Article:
“That is the question we were looking for.”

“I’ll take ‘Before and After’ for $400.”

Mommy Jeopardy 9

“What is Play-Doh?”


“I’d like ‘Cold Hard Truth’ for $200.”

“The answer is…”

Mommy Jeopardy 11

“What are from old pajamas to new pajamas?”


“Let’s try ‘Cold Hard Truth’ for $400.”

Mommy Jeopardy 10

“What is getting into the shower?”


“What is while I’m flossing?”

“That is correct.”

“Can I have ‘Cold Hard Truth’ for $600?”

Mommy Jeopardy 14

“What are my infant’s brand new teeth?”

“No. Anyone else?”

“Yes. What are my toddler’s needle-sharp elbows? With which he uses to propel himself out of any position?”

“That is correct.”

Let’s try ‘Cold Hard Truth’ for $800.”

Video Daily Double

“That’s today’s Video Daily Double!”

“Here is the answer…”

“What is opening the refrigerator?”

“That is not the question we’re looking for.”

“What is going up and down stairs?”

“No. Anyone else?”

“What is potty-training?”

That is correct!”

“Can I have ‘The Parenthood Bible’ for $200?”

Mommy Jeopardy 12

“What are boogers?”

“No. Those are part of The Curse of Parenthood.”

“Oh. What are stickers?”

“Yes, that is correct.”

“’The Parenthood Bible’ for $400.”

Mommy Jeopardy 13

“What is hiding in the bathroom to eat chocolate right after forcing the children to eat broccoli?”

“Of course. And we’re out of time. That concludes today’s episode of Mommy Jeopardy! Congratulations on your winnings, and may God have mercy on your souls.”

Discovering The Soul of Trains.

Last Sunday was our annual trek out to Calera to visit Thomas the Train. But this year, we managed to get there earlier than usual, and it was much less crowded than it has been in the past. These two factors gave us ample opportunity to explore everything else at the location – something we’d never really done before.


The destination in question is the Heart of Dixie Railroad Museum. I will readily admit that I have a subconscious avoidance-reaction to any location with the word “Museum” in the title. This can be traced back to my childhood where I, a very efficient and quite impatient child, had to wait on my mother, a person with zero concept of the passage of time (literally – it was a big eureka moment for my parent’s marriage when they figured this out) who greatly enjoyed reading every placard, and observing every angle of the most obscure artifact. Combine this with the fact that I was homeschooled and therefore visited all the museums with my mother and…I have an aversion to the word Museum.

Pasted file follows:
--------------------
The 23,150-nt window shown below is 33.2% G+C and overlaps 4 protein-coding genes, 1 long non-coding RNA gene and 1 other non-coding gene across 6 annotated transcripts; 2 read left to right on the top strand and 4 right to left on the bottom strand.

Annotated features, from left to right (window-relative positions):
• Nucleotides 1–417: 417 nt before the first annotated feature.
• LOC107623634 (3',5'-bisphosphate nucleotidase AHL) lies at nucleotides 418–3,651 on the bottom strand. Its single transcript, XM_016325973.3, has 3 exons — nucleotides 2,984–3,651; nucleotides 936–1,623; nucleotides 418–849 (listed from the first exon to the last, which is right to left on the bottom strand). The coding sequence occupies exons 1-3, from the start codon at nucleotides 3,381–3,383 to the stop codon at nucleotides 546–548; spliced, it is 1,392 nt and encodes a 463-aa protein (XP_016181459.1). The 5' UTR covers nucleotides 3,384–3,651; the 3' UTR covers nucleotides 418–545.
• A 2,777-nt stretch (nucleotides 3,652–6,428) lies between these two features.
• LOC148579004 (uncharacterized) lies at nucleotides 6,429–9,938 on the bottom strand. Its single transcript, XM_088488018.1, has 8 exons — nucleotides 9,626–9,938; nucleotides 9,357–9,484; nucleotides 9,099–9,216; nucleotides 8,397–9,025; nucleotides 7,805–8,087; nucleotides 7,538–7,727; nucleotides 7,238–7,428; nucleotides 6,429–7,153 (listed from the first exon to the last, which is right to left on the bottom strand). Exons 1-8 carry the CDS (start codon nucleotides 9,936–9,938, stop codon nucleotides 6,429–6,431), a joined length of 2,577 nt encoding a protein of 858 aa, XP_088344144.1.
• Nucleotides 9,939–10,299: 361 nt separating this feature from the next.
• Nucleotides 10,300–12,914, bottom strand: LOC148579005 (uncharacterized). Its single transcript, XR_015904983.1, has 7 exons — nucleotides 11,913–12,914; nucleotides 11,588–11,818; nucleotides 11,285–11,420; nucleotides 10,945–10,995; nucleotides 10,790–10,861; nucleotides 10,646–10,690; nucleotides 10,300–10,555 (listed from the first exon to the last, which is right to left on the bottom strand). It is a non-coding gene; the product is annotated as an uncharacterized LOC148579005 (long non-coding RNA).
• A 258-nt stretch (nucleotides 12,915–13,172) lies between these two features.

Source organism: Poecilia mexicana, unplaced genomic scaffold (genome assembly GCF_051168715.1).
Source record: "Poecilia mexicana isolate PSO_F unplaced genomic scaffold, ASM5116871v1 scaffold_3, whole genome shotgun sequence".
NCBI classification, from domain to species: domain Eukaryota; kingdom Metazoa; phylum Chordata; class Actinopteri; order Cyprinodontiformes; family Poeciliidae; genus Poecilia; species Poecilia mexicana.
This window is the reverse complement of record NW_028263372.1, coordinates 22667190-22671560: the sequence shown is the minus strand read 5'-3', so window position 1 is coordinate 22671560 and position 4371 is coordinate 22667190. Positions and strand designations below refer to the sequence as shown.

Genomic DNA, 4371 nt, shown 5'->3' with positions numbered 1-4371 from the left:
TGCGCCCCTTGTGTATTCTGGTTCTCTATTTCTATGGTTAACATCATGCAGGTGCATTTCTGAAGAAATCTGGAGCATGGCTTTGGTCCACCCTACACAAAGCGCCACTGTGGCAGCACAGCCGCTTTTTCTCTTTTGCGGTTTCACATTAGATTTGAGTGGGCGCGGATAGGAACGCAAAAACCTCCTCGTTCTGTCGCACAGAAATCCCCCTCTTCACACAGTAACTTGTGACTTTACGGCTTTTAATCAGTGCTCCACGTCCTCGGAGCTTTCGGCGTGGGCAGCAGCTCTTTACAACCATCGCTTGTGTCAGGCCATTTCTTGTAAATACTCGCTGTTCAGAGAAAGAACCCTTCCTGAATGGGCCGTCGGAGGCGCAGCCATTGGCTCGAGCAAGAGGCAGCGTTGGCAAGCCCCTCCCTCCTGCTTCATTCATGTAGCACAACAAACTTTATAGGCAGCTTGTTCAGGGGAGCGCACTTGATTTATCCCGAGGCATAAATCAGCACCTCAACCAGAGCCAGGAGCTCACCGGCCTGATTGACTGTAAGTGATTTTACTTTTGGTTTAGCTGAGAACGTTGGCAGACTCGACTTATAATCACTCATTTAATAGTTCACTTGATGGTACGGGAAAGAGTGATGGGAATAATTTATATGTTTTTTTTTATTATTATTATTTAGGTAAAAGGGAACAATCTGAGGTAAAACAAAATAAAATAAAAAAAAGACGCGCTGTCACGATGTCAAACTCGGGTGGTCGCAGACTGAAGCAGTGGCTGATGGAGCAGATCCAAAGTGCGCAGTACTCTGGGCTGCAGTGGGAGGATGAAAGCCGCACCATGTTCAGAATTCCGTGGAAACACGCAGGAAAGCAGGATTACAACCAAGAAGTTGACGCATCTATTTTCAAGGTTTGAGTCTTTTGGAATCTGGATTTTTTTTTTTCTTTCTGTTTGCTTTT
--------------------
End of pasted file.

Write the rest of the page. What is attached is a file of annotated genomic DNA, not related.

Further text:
(I’m sorry I was such a naggy kid, Mom. I fully appreciate all your efforts now. But I’d rather appreciate them NOT at a museum, if you don’t mind.)

So that also may be why I’ve never explored the location of our Thomas trips before.

But I can now say definitively that, Thomas weekend or not, every little (and big) train lover needs to visit this museum. Admission is free, and they have some fantastic artifacts of train culture gone by, almost all being open to being climbed upon and explored up close.


(And very few placards to be read.)


They have rows of old rail cars, engines, and cabooses to check out,


and train tracks to (safely) play on – because what kid doesn’t want to play on train tracks?


(Notice Thomas chugging into the station in the top left corner in the above picture. He’s pretty cool, too.)

They have old railway crossing signs that still function, manual track-changing cranks that really do shift the tracks,


and really, really fantastic trains. It’s basically the best playground ever for the train-obsessed.


And all those families who want to get their family photos made on train tracks? This would be the place to do it. (I emailed the museum to see if they allow that, but I haven’t gotten an answer yet. I’ll update if I do.)


Seeing Thomas, of course, was fantastic as well,


Along with meeting Sir Topham Hatt,


getting to buy Thomas umbrellas,


And some Masters-Level golfing.


As usual, Thomas got a Hero’s welcome from Noah…and Ali. Because you don’t get too old for your first hero.


And this year our ride took place on the Double Decker train car, which was pretty much thrilling.


(And it had a nice view.)


The train cars used for Thomas’ rides belong to the Museum, and so there are other opportunities to ride on them, as well.

Since Sunday, Noah has asked me daily if we can go back and visit the trains. He knows he only gets to visit Thomas once a year, but now that he’s discovered everything else out there, he’d very much like to take a daily trek to the train yard, peeking into windows and imagining all sorts of adventures.


And I have to admit…I kinda want to go back, too.IMG_5512

(Especially if I could figure out how to photograph a sunset behind those trains.)

Disclaimer: This post was not sponsored or requested by anyone. I’m just so thrilled that I discovered that I, too, can enjoy museums that I wanted to share it with you. Plus it’s a really fun place to take pictures.